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IN THE SUPREME COURT OF IOWA No. 21–0095 Submitted November 17, 2021—Filed December 30, 2021 HILLS & DALES CHILD DEVELOPMENT CENTER, Appellant, vs. IOWA DEPARTMENT OF EDUCATION, Appellee, and KEYSTONE AREA EDUCATION AGENCY and DUBUQUE COMMUNITY SCHOOL DISTRICT, Intervenors–Appellees. Appeal from the Iowa District Court for Dubuque County, Thomas A. Bitter, Judge. A service provider for individuals with disabilities challenges the Iowa Department of Education’s declaratory order regarding excusing students from school for private therapy under Iowa Code chapter 299 and the federal Individuals with Disabilities Education Act. AFFIRMED. Appel, J., delivered the opinion of the court, in which all justices joined. 2 Brian J. Kane (argued) of Kane, Norby & Reddick, P.C., Dubuque, for appellant. Thomas J. Miller, Attorney General, and Jordan G. Esbrook (argued), Assistant Attorney General, for appellee. Dustin T. Zeschke of Swisher & Cohrt, P.L.C., Waterloo, for intervenor– appellee Keystone Area Education Agency. Jenny L. Weiss of Fuerste, Carew, Juergens & Sudmeier, P.C., Dubuque, for intervenor–appellee Dubuque Community School District. 3 APPEL, Justice. In this case, we consider a number of challenges to a declaratory order related to the provision of services to children entered by the Iowa Department of Education (Department) at the request of the Keystone Area Education Agency (Keystone). The gist of the questions posed was whether public agencies are required to release or excuse students to receive what is known as applied behavioral analysis therapy (ABA therapy), and if so, under what circumstances. A provider of ABA therapy services, Hills & Dales Child Development Center (Hills & Dales), intervened and urged that the Department should declare that students should be released from school for ABA therapy if so ordered by a physician. The Department’s declaratory order interpreted a number of relevant statutes, including Iowa Code chapter 299 governing compulsory education in Iowa and the Individuals with Disabilities Education Act (IDEA), 20 U.S.C. ch. 33. The Department’s declaratory order answered five questions posed by Keystone. The Department determined, among other things, that the decision whether to excuse an absence for ABA therapy is generally up to the school district. The Department further determined that a public agency that does excuse attendance for therapy may violate federal law if the absence leads to students missing services provided by the student’s individual education plan (IEP). Hills & Dales appealed the Department’s declaratory order to the district court pursuant to the Iowa Administrative Procedure Act. Iowa Code 4 § 17A.20 (2021). The district court affirmed the Department’s order. Hills & Dales appealed the decision of the district court. For the reasons expressed below, we affirm the decision of the district court in all respects. I. Facts and Procedural Background. A. The Parties. We begin with a brief review of the parties in the underlying action. Keystone is an area education agency under Iowa Code section 273.2. Keystone is the agency responsible for identifying and serving children who require special education in northeast Iowa, including the Dubuque Community School District. Keystone sought a declaratory judgment from the Department because of its concern that students eligible for special education were missing school time to attend private therapy. Hills & Dales is a nonprofit service provider for individuals with disabilities. It is a licensed ICF/ID (intellectual disabilities) provider, but it is not an accredited school. Among other services, Hills & Dales provides children with ABA therapy. Hills & Dales intervened in Keystone’s declaratory proceeding, filed an answer before the agency, and participated in the administrative process. The Dubuque Community School District is a local school district in the geographic area of Keystone and Hills & Dales. The school district also intervened in the dispute before the agency. The legislature has authorized the board of directors of school districts to “operate, control, and supervise all public schools” located in the district and to exercise broad and implied powers “related to the operation, control, and supervision of those public schools.” Id. § 274.3(1). 5 The Iowa Department of Education is the state agency that oversees the provision of public education in Iowa. The legislature established the Department “to act in a policymaking and advisory capacity and to exercise general supervision over the state system of education.” Id. § 256.1(1). B. Proceedings Before the Department. Keystone’s petition for a declaratory order contained five questions. Three related to the legal responsibilities of public agencies regarding excusing students from school for private therapy and whether doing so would violate its duty under the IDEA. The last two questions related to the options for parents who do not elect competent private instruction and yet wish to have their kids attend private therapy. After briefing and a hearing, the Department issued its declaratory order. The questions posed by Keystone and the answers provided by the Department are provided below: [1]. Under Iowa Code chapter 299A, is a public agency required to excuse a student for therapy, with or without a physician’s excuse? Answer: No. This decision is committed by statute to the school district. [2]. If a public agency is not required to excuse a student for therapy, when can a public agency be found to have abused its discretion? Answer: Whether a public agency abuses its discretion will be determined by the facts of each case, including the public agency’s obligation to comply with applicable law. [3]. If a public agency does excuse a student for therapy pursuant to a physician’s order, can the public agency be found to have denied that student a Free Appropriate Public Education (“FAPE”)? 6 Answer: A public agency that excuses a child for therapy may violate the IDEA if the services required by a child’s IEP are not provided because the child is being withheld from school for private therapy. [4]. For a parent who does not elect competent private instruction (“CPI”), what options are available to the student if [the parents do] not want their student enrolled full time with the public agency? Answer: The student, if compulsory attendance age, is subject to Iowa Code chapter 299. If a parent does not elect CPI and does not otherwise comply with compulsory attendance law, the school may take any available action, including but not limited to action under Iowa Code chapter 299 or action available under its district attendance policies. If the source of the parent’s disagreement is with an IEP Team decision, the parent has procedural safeguards available under the IDEA. [5]. For a student who does not qualify for CPI, which may include students residentially placed in a medical facility, what options are available to the student if the parents do not want their student enrolled full time in the public agency? Answer: The student, if compulsory attendance age, is subject to Iowa Code chapter 299. If a parent is not able to elect CPI and does not otherwise comply with compulsory attendance law, the school may take any available action, including but not limited to action under Iowa Code chapter 299 or action available under its district attendance policies. If the source of the parent’s disagreement is with an IEP Team decision, the parent has procedural safeguards available under the IDEA. C. District Court Proceedings. Hills & Dales appealed the declaratory order to the district court. The district court held that the declaratory order was a correct statement of law, was supported by substantial evidence, and was not unjustifiable and illogical, or arbitrary and capricious. II. Standard of Review. A party adversely affected by a final agency action is entitled to judicial review. Iowa Code § 17A.19(1). “Iowa Code section 17A.19(10) of the Iowa 7 Administrative Procedure Act governs judicial review of administrative agency decisions.” Banilla Games, Inc. v. Iowa Dep’t of Inspections & Appeals, 919 N.W.2d 6, 11 (Iowa 2018). The court’s standard of review on the claim that the Department erred in interpreting the law and acted beyond its authority in issuing the declaratory order is for errors of law under Iowa Code section 17A.19(10)(b). Iowa Ins. Inst. v. Core Grp. of the Iowa Ass’n for Just., 867 N.W.2d 58, 64 (Iowa 2015). III. Discussion. A. Introduction. Although this case has its nooks and crannies, the essential issue before the court is whether public entities (school districts and area education agencies) must honor a physician’s order that a child be released from school for ABA therapy. Or, whether the authority to balance the benefits of mainstream school attendance against the benefits of ABA therapy rests elsewhere. The issue here is not whether ABA therapy is an effective therapy. Rather, the central question in this case—a question of law—is who decides whether a student can be excused from school for receiving private therapy. Specifically, is a physician’s order determinative on the question of whether an absence is excused? Or, do the applicable statutes require that the decision rest with public agencies? B. Statutory Framework. We begin by providing a brief overview of the statutory framework. 8 1. Iowa Code chapters 256 and 299. Iowa Code chapter 256 establishes the Iowa Department of Education “to act in a policymaking and advisory capacity and to exercise general supervision over the state system of education including . . . [p]ublic elementary and secondary schools.” Iowa Code § 256.1. Under Iowa Code section 256.9(16), the director of the Department is given the authority to “[i]nterpret the school laws and rules relating to the school laws.” The general statutory framework for school attendance is provided in Iowa Code chapter 299. Under Iowa Code section 299.1A(1), the compulsory school attendance age applies to children between the ages of six and sixteen. Under Iowa Code section 299.1(2), school districts are empowered to “adopt a policy or rules relating to the reasons considered to be valid or acceptable excuses for absence from school.” A child who fails to attend school according to a school board’s attendance policy is a truant under Iowa Code section 299.8. 2. Individuals with Disabilities Education Act (IDEA). State and local school agencies must comply with the terms of the IDEA, 20 U.S.C. ch. 33. The purpose of the IDEA is “to ensure that all children with disabilities have available to them a free appropriate public education that emphasizes special education and related services designed to meet their unique needs.” Id. § 1400(d)(1)(A). The core of the IDEA is “the cooperative process that it establishes between parents and schools.” Schaffer v. Weast, 546 U.S. 49, 53 (2005). The IDEA requires that states and schools provide disabled children with a free and appropriate public education (FAPE). 20 U.S.C. § 1412(a)(1). FAPE means special education and related services that include transportation and 9 developmental, corrective, and other supportive services required to assist a child with a disability to benefit from special education. Id. § 1401(9), (26). The goal is to provide “services that enable a disabled child to remain in school during the day,” Cedar Rapids Cmty. Sch. Dist. v. Garret F., 526 U.S. 66, 73 (1999), and to provide the student with “the meaningful access to education that Congress envisioned,” Irving Indep. Sch. Dist. v. Tatro, 468 U.S. 883, 891 (1984). While state and school authorities are required to provide “related services,” they are not required to provide “medical services” outside of diagnostic or evaluation purposes. 34 C.F.R. § 300.34(c)(5) (2006). If a service is considered a related service under the IDEA, a public agency may be required to provide such service as part of a FAPE. With respect to each disabled student, a public agency must work with parents, teachers, and experts to develop a tailored IEP. 20 U.S.C. § 1414(d)(1)(B). An IEP will include the FAPE required to meet the individual needs of each child. Id. § 1401(9). If parents are not satisfied with the IEP, they may pursue state law administrative remedies. E.g., Iowa Admin. Code r. 281— 41.506. After exhausting available state law administrative remedies, the IDEA provides that a parent may bring an action in state or federal court. 20 U.S.C. § 1415; Iowa Admin. Code r. 281—41.516. C. Discussion. 1. Authority of the Department to issue a declaratory order. Hills & Dales argues that the Department lacked authority to issue the declaratory order in this case. Specifically, Hills & Dales argues that the Department’s declaratory 10 order adversely affected Hills & Dales’s patients and operations. Because of these negative impacts, Hills & Dales asserts that the Department exceeded its authority. The Department responds that Hills & Dales did not preserve the issue before the agency and thus cannot raise it on appeal. In any event, the Department argues that it has interpretive authority to provide declaratory orders under Iowa Code section 256.9(16) and Iowa Code section 17A.9(1). We agree with the Department. Under Iowa law, the Department has general authority to supervise the state public education system. Iowa Code § 256.1. Further, Iowa law expressly authorizes the Department to interpret school laws and rules related to them. Id. § 256.9(16); Iowa Ass’n of Sch. Bds. v. Iowa Dep’t of Educ., 739 N.W.2d 303, 307 (Iowa 2007). The Department’s rules provide that the Department may act in an advisory capacity to help area education agencies comply with laws related to education. Iowa Admin. Code r. 281—1.4. In the present case, Keystone requested the Department to interpret Iowa Code chapter 299 regarding attendance requirements and to clarify its duty under the IDEA to provide FAPE. Those questions are legal questions regarding education provided in this state. In response to Keystone’s request, the Department provided its interpretation of Iowa law based on statutes and caselaw. We conclude that the Department was acting within its authority in issuing the declaratory order in this case. 11 It may be true that the Department’s order has impacts on third parties not before the administrative agencies. That, of course, is true of any legal precedent. See Iowa Ins. Inst., 867 N.W.2d at 66–67 (noting that a declaratory order can affect and bind nonparties like “any contested case proceeding”). The mere fact that a declaratory order may have impacts on third parties does not oust jurisdiction from the agency to issue them. The district court is correct in ruling that the Department acted within its authority in issuing the declaratory order. 2. ABA therapy: A “related service” or “medical service.” Hills & Dales argues that the Department erred by concluding that ABA therapy is a “related service” and not a “medical service” under the IDEA. Related services include a range of services necessary to help children with disabilities to benefit from special education. 20 U.S.C. § 1401(26)(A). Under the IDEA, schools are required to provide eligible disabled children with classroom instruction and related services, which do not include medical services outside of diagnostic or evaluation purposes. Id. § 1400(d)(1)(A); 34 C.F.R. § 300.34(c)(5). If ABA therapy is considered a related service, a public agency is obligated to provide the therapy whenever an IEP team decides it is necessary for a FAPE. Hills & Dales admits that ABA therapy is not provided by a physician, but argues that this fact is not dispositive of the issue of whether ABA therapy is a related or medical service. In support of its argument, Hills & Dales cites a United States Court of Appeals for the Third Circuit case, Mary T. v. School District of Philadelphia, 575 F.3d 235 (3d Cir. 2009). Hills & Dales argues that in Mary T., 12 the appellate court held whether certain activities were medical services hinged on whether the services are within the traditional competence of a school, regardless of the qualifications and background of the provider of the services. Hills & Dales argues that ABA therapy is a medical service because it is not the kind of service that can be provided by a school nurse or other trained personnel. Relying on Mary T., Hills & Dales believes that because ABA therapy is prescribed by a physician and performed by a board-certified practitioner, it should be considered medical under the IDEA. The Department responds that under the statutory definition, ABA therapy is a related service and not a medical service. The Department further argues that the bright-line rule in Garret F. should govern, which held that “medical services” in the IDEA is for services that can only be provided by a physician. 526 U.S. at 73–74. As a result, the Department argues that ABA therapy, which is provided by a nonphysician, is not a medical service. We agree with the Department’s position. We first look at the definition of “related services” under the statute: The term “related services” means . . . such developmental, corrective, and other supportive services (including speech-language pathology and audiology services, . . . psychological services, physical and occupational therapy, recreation, including therapeutic recreation, social work services . . . counseling services, including rehabilitation counseling, orientation and mobility services, and medical services, except that such medical services shall be for diagnostic and evaluation purposes only) as may be required to assist a child with a disability to benefit from special education . . . . 20 U.S.C. § 1401(26)(A) (emphasis added). The United States Supreme Court interpreted “related services” to broadly encompass supportive services that 13 “may be required to assist a child with a disability to benefit from special education.” Garret F., 526 U.S. at 73. In Garret F., the Supreme Court addressed the issue of whether providing a wheelchair-bound student with one-on-one nursing care would fall within the meaning of “related service” under the IDEA. Id. The Supreme Court held that the IDEA sought to provide students with disabilities “services that enable a disabled child to remain in school during the day.” Id. at 73. Such services should help provide the student with “the meaningful access to education that Congress envisioned.” Id. (quoting Tatro, 468 U.S. at 891). Affirming its decision in Tatro, 468 U.S. 883, the Supreme Court concluded that “the term ‘medical services’ referred only to services that must be performed by a physician, and not to school health services.” Garret F., 526 U.S. at 73–74 (emphasis added). The Garret F. Court further refused to follow a multifactor test suggested by the lower court in the case, which included consideration of a number of factors: whether the care is continuous or intermittent, whether existing school health personnel can provide the service, the cost of the service, and the potential consequences if the service is not properly performed. Id. at 75. Ultimately, the Garret F. Court settled on a bright-line rule, noting that “a rule that limits the medical services exemption to physician services is unquestionably a reasonable and generally workable interpretation of the statute.” Id. at 76. The Third Circuit in Mary T. was again charged with the interpretation of “related services” under the IDEA. 575 F.3d 235. Mary T. was a student seeking reimbursement for her placement in a residential healthcare facility. Id. at 239. 14 The issue involved was whether allowing a stay in a long-term psychiatric residential treatment facility was considered a related service under the IDEA. Id. at 240–41. The Third Circuit held that it was not. Id. at 248–49. Specifically, the Third Circuit noticed hospital services are excluded from related services under Tatro and Garret F. Id. The Third Circuit believed that allowing a student to stay long-term in such a treatment facility was “far beyond the range of competence of any public school district or that of any school nurse.” Id. The Department finds Mary T. distinguishable and notes that Mary T. was admitted to an acute-care ward of a psychiatric facility and that her treatment plan did not include academic goals. The Department believes that the issue of whether a school should be responsible for a child’s hospital stay when no educational services were possible is different from whether such services are necessary to provide FAPE. We think the Department is correct in stating that ABA therapy is a related service under the IDEA and Garret F. We first turn to the nature of the ABA therapy. Although Hills & Dales does not clearly explain what ABA therapy entails, the Department found in its declaratory order that ABA therapy includes services to address receptive and expressive languages, improving behavior, and play and social skills. The Department, on appeal, believes that ABA therapy can be loosely described as physical therapy, counseling services, or psychological services. We find the Department’s reasoning persuasive. Looking at the ABA treatment information provided by Hills & Dales, the treatment includes therapy 15 in receptive and expressive language, play and social skills, functional routines, and cognitive skill development. Those treatments can be described as “developmental, corrective, and other supportive services,” falling within the realm of “related services” under the statute. 20 U.S.C. § 1401(26)(A). In fact, ABA therapy falls within the purview of “services that enable a disabled child to remain in school during the day” that Garret F. identified. 526 U.S. at 73. Further, Hills & Dales concedes that ABA therapy is performed by certified practitioners, not a physician. Under Garret F., to constitute as a medical service, such service must be performed by a physician. Id. at 74. ABA therapy, a treatment not necessarily carried out by a physician, therefore is a “related service,” and not a “medical service.” Decisions of the United States Supreme Court on federal law are binding on this court. State v. Sweet, 879 N.W.2d 811, 832 (Iowa 2016). Hills & Dales fails to argue why this court should depart from the Supreme Court precedent on federal statutes and adopt the Third Circuit’s reasoning. Therefore, the district court is correct in holding that ABA therapy is considered a related service under the IDEA. 3. Challenge to the sufficiency of evidence. Hills & Dales asserts that the Department’s declaratory order was not supported by substantial evidence regarding the impact of ABA therapy on school attendance. Hills & Dales claims that Keystone stated, without substantial evidentiary support, that ABA treatment “effectively removes a child from school for half of every day.” In support of its argument, Hills & Dales points out that only some of its student patients who reside in Hills & Dales had attendance issues. It also argues that 16 the duration of the therapy would decrease over time. According to Hills & Dales, the Department’s concern over students missing school time was exaggerated and that the Department was incorrect in relying upon attendance issues in its declaratory ruling. The Department responds by asserting that the declaratory order does not rely on specific facts or evidence, but instead is mainly a statement of law. We agree with the Department that the declaratory ruling addresses questions of law, not facts. In its petition, Keystone asked if a public agency is required by law to allow excuses from school solely based on physicians’ notes. This is purely a question of law. The declaratory order merely states that the discretion of determining good cause for nonattendance lies with school authorities on a case-by-case basis. As a result, the district court was correct in rejecting Hills & Dales’s argument that the Department’s legal conclusions in its declaratory order was not supported by substantial evidence. 4. Challenge to the Department’s interpretation of the IDEA. Hills & Dales challenges the Department’s declaratory order as an unjustifiable and illogical interpretation of law. In particular, Hills & Dales believes the Department erred by holding that a public agency can violate the IDEA if excusing absence for private therapy would lead to noncompliance with the IEP prescribed for each student. Hills & Dales presses the argument, declaring that the purpose of the IDEA was to ensure that students with disabilities receive education tailored to their specific needs. In its view, ABA therapy is beneficial to children with autism and should be allowed so long as a doctor prescribes it. 17 Hills & Dales further asserts that by giving a public agency discretion to excuse an absence and by holding that a public agency can violate the law by allowing absence for therapy in noncompliance with an IEP, the Department’s interpretation runs afoul of the spirit of the IDEA. According to Hills & Dales, the agency action is thus irrational, illogical, and wholly unjustifiable in light of the adverse effects it may have on these individuals. The Department responds that Hills & Dales’s emphasis on the effectiveness of ABA therapy is misplaced. The Department argues that the real question is not whether ABA therapy is beneficial or effective, but instead is who has the legal responsibility to decide when to excuse an absence for private ABA therapy. The Department believes the law requires a public agency to make the call and claims that a physician’s prescription for therapy alone does not suffice. We agree with the Department. Neither the Department nor Keystone disputes the effectiveness of ABA therapy. Rather, the issue here is to determine who has the authority to decide if a student can miss school for private therapy: a public agency, or physicians associated with Hills & Dales. Hills & Dales tells us that the Department’s interpretation of law fails to “prioritize” the right of the individual students. But the law provides that the school has the discretion to decide its attendance policies. Iowa Code section 299.1(2) states: The board of directors of a public school district or the governing body of an accredited nonpublic school shall set the number of days or hours of required attendance for the schools under its control. The board of directors of a public school district . . . may, by resolution, require attendance for the entire time . . . and adopt a policy or rules relating to the reasons considered to be valid or acceptable excuses for absence from school. 18 The statute thus gives school districts the authority to decide when to excuse a student from school for ABA private therapy. While a public agency has broad authority regarding school attendance, this broad authority does not relieve the school district of its responsibility under the IDEA to provide a FAPE. If a student misses school time to an extent that it prevents the student from receiving the educational benefits outlined in the student’s IEP, a public agency could be held liable under the IDEA. A student, of course, may seek to have ABA therapy on school time included in the IEP as part of the student’s FAPE. In such a case, an IEP team— with input from parents, teachers, and experts—should decide whether such therapy should be a part of a FAPE. It is worth noting that the Department acknowledges that a physician’s recommendation “is entitled to great weight” in deciding whether school absence to receive ABA therapy should be part of the IEP. In any event, it is the school and the public agency that makes the decision; a physician’s assessment alone would not be sufficient. A parent that disagrees with an IEP team’s assessment may appeal the decision under the IDEA. 20 U.S.C. § 1415. Indeed, the Department’s declaratory order did not reject the possibility of including ABA therapy as a FAPE; quite the contrary, it encouraged it. It noted that “ABA [t]herapy is beyond any question . . . [a] support and related service that schools may be required to provide as a part of a FAPE.” It is important to understand that the Department’s declaratory order as well as our decision today should in no way be understood as questioning the value of ABA therapy 19 generally or in individual cases specifically. What the Department decided in its declaratory order, and what we affirm today, is that any request for private ABA therapy, and the ability to miss school for it, must be decided by the public agencies after assessing the totality of an individual’s circumstances, through the IEP process. 5. Failure to consider letters from physicians and county attorney as “arbitrary and capricious.” Hills & Dales asserts that agency action is “arbitrary” or “capricious” if taken without regard to the law or the facts of the case. Iowa Code § 17A.19(10)(n); Dico, Inc. v. Iowa Emp. Appeal Bd., 576 N.W.2d 352, 355 (Iowa 1998). Specifically, Hills & Dales claims that the Department failed to give proper consideration to two letters made part of the record: a letter from physicians and a letter from a county attorney. The letter from Dubuque physicians called ABA therapy “the gold standard” for children with autism spectrum disorder. The physicians’ letter further asserts that “[a]utistic students who received ABA therapy are better suited to reach their fullest potential both when attending school and in their general lives. ABA therapy’s critical value to a child with autism would qualify the treatment as reason for an excused absence from school.” The letter from the Dubuque County Attorney stated that “a reasonable person under most circumstances would consider physician-prescribed treatment as a reasonable excuse to be absent from a day of instruction.” The county attorney offered his opinion that “physician-prescribed treatment which 20 causes . . . absence from a day of instruction to be a reasonable excuse for absence.” As a result of these letters, Hills & Dales suggests that a child absent from instruction for ABA therapy cannot be considered truant under Iowa Code section 299.8 (“Any child of compulsory attendance age who fails to attend school . . . without reasonable excuse for the absence, shall be deemed to be a truant.”). Hills & Dales argues that the Department’s declaratory order is arbitrary and capricious because it unreasonably fails to defer to the physicians and the Dubuque county attorney’s opinions. The Department responds that the agency gave appropriate consideration to the letters. According to Department, a physician order is entitled to great weight but is not determinative on the legal question of who is responsible for decision-making. We agree with the Department. Hills & Dales does not provide a solid legal argument as to why the state agency, charged by state law with interpreting school law and supervising the Iowa state system of public education, should defer to these authorities. Iowa Code section 256.9(16) provides that the Department, and not physicians or the county attorney, is charged with the proper interpretation of school laws. The Department did not err by exercising its authority provided by statute and declining to transfer that authority to unauthorized private actors or other public authorities. 21 IV. Conclusion. For the foregoing reasons, the district court’s holding is affirmed in all aspects. AFFIRMED.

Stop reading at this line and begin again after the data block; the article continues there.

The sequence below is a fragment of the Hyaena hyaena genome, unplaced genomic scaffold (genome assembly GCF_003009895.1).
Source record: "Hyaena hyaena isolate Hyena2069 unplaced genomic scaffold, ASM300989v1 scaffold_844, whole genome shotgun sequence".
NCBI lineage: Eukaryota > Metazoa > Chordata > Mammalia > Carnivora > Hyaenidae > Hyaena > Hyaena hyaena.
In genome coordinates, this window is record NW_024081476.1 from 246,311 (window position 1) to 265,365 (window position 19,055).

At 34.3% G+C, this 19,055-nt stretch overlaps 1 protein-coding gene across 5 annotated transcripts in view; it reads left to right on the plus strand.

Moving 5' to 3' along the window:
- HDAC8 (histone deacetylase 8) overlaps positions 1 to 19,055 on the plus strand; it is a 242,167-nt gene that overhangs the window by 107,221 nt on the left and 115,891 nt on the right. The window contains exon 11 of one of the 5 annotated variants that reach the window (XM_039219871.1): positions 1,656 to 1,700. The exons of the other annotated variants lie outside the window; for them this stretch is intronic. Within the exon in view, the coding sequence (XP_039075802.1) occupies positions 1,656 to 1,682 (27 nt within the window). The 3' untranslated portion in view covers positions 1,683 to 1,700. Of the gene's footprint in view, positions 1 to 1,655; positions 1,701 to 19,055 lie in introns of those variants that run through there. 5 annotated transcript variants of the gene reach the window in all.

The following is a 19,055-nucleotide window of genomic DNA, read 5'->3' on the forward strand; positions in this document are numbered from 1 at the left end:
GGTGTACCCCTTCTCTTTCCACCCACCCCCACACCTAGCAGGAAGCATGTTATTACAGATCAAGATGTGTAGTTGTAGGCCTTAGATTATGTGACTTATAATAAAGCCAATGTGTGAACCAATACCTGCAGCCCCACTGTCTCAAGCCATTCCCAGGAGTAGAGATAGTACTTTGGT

Primary Holding
The Supreme Court affirmed the district court's decision affirming the declaratory order of the Iowa Department of Education interpreting a number of statutes and answering five questions posed by the Keystone Area Education Agency, holding that the Department did not err or abuse its discretion.